Trying to see a horror movie in a theater can be a difficult experience and my attempts at viewing Spike Lee’s Oldboy illustrates it . I noted the film was in release this week and found it listed at the Regal Oaks Cinemas. I thought about seeing it last Thursday, but the show times were listed at 5ish and 7ish, not do-able with my schedule. No problem, I though, I’ll just catch it Friday. So Friday I show up at the theater and discover the movie had one showing that day, 12:30 PM, and what do you know I just missed it! So I ended up driving down to King of Prussia to catch it at the United Artist Stadium where it had an 11 PM showing.
After chilling for a few hours at a coffee shop, I went back to the Googleplex theater, found my screen and sat down to watch the movie….with 10 other people. Something tells me this version of Oldboy didn’t do to well locally. Which seems a trend with the latest batch of Americanized versions of foreign movies.
James Brolin plays Joe Doucett, a drunk advertising minion who acts like a waste of air. During a meeting with a potential client, he gets caught trying to put the moves on the other man’s wife. Later that evening, totally wasted, he staggers down the street trying to find an open bar. Instead he finds a mysterious woman with an umbrella. Then he awakens to find himself in a cheap motel room. But it isn’t a motel room, it’s a private prison where he’s been incarcerated for reasons he can’t understand. All he has is a limited tv in the wall, a shower and a painted scene which changes to mark the passing of the day. He gets Chinese food shoved under a slot in the door every day. He’s kept there for 20 years. At one point he’s going crazy, but manages to focus on the thoughts of his daughter, who was only 3 when he was kidnapped. He uses the time to build himself up physically and write endless letters to his daughter, which he carefully keeps.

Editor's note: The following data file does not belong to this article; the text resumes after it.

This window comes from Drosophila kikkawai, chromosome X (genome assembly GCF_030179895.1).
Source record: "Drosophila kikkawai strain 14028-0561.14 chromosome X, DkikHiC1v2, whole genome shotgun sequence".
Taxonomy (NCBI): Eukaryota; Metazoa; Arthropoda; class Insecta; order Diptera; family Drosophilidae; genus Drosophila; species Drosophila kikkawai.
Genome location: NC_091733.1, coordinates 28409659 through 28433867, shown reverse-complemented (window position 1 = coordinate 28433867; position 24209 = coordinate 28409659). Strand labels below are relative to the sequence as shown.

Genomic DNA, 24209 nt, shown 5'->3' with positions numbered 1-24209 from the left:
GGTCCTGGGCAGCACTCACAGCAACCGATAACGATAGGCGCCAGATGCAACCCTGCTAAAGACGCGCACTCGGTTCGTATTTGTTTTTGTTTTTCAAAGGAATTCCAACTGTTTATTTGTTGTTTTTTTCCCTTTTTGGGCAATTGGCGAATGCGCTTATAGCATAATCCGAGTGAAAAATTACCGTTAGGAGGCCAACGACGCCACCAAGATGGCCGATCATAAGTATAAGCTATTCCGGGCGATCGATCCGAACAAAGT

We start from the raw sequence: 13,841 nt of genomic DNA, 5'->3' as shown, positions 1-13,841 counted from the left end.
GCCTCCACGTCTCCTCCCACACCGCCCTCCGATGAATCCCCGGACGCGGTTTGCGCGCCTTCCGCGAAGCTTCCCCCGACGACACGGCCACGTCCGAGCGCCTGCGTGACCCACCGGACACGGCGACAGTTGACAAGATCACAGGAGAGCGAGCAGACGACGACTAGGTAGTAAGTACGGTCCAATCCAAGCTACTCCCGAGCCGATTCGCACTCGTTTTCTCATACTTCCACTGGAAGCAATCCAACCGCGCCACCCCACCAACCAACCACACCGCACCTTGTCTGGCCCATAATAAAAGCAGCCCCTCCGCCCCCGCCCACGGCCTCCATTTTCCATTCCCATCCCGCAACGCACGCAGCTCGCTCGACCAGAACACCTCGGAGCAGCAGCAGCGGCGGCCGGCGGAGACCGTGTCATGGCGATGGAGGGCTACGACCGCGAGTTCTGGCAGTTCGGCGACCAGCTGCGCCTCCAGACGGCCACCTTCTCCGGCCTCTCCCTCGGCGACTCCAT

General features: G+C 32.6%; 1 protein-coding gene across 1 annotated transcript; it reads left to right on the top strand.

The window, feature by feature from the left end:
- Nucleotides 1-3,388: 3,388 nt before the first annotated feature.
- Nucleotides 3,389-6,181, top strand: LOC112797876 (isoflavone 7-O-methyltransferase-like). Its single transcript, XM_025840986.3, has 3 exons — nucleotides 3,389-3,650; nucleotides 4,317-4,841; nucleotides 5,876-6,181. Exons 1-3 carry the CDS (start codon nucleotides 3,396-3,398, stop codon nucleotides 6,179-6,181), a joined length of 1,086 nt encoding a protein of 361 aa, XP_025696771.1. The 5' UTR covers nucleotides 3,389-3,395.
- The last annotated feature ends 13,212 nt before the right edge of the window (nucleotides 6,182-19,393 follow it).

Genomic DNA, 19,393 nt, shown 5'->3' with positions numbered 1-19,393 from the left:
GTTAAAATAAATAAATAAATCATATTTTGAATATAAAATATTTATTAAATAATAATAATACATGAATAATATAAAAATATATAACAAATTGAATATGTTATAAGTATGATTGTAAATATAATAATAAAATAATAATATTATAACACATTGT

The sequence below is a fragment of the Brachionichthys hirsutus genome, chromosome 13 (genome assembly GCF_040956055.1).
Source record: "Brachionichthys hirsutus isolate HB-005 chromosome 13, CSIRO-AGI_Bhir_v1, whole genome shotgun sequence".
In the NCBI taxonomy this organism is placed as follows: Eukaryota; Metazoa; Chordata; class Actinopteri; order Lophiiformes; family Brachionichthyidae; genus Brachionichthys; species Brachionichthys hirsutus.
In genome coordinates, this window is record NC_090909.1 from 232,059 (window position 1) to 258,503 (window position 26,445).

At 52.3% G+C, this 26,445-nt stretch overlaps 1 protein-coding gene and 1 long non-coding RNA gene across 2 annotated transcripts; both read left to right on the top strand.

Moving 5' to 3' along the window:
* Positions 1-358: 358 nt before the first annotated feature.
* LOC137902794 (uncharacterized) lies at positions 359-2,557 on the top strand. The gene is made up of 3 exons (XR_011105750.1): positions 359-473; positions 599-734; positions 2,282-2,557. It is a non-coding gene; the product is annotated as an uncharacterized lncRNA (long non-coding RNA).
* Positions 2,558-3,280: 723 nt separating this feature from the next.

Then, at the point of escaping by digging a block out of his shower, he wakes up inside a trunk in an open field. He’s clean-shaven and wearing a suit. He knocks the trunk open, finds a wallet full of money, his letters in a bag, and a cell phone. It’s up to him to find out who imprisoned him for 20 years and why. And time is running out.
Anyone who has seen the earlier (2003) Korean movie on which this is based will know gruesome ending. Spike Lee manages to give it his own unique take. I don’t want to get to far into the plot, but Lee amplifies the ending. Needless to say, this is not a “date” movie.
Josh Brolin does a good job playing Joe Doucett. He’s a very physical actor. He gives an excellent performance going from a lout to a martyr. Samuel L Jackson is one of the other surprises in this movie. He plays the warden of the private “prison” and is in full Pulp Fiction mode. Action fans will appreciate the scene where Douchett finds the prison where he was held for 20 years and takes on wave after wave of henchmen.
I just wish going to see the movie hadn’t been such task.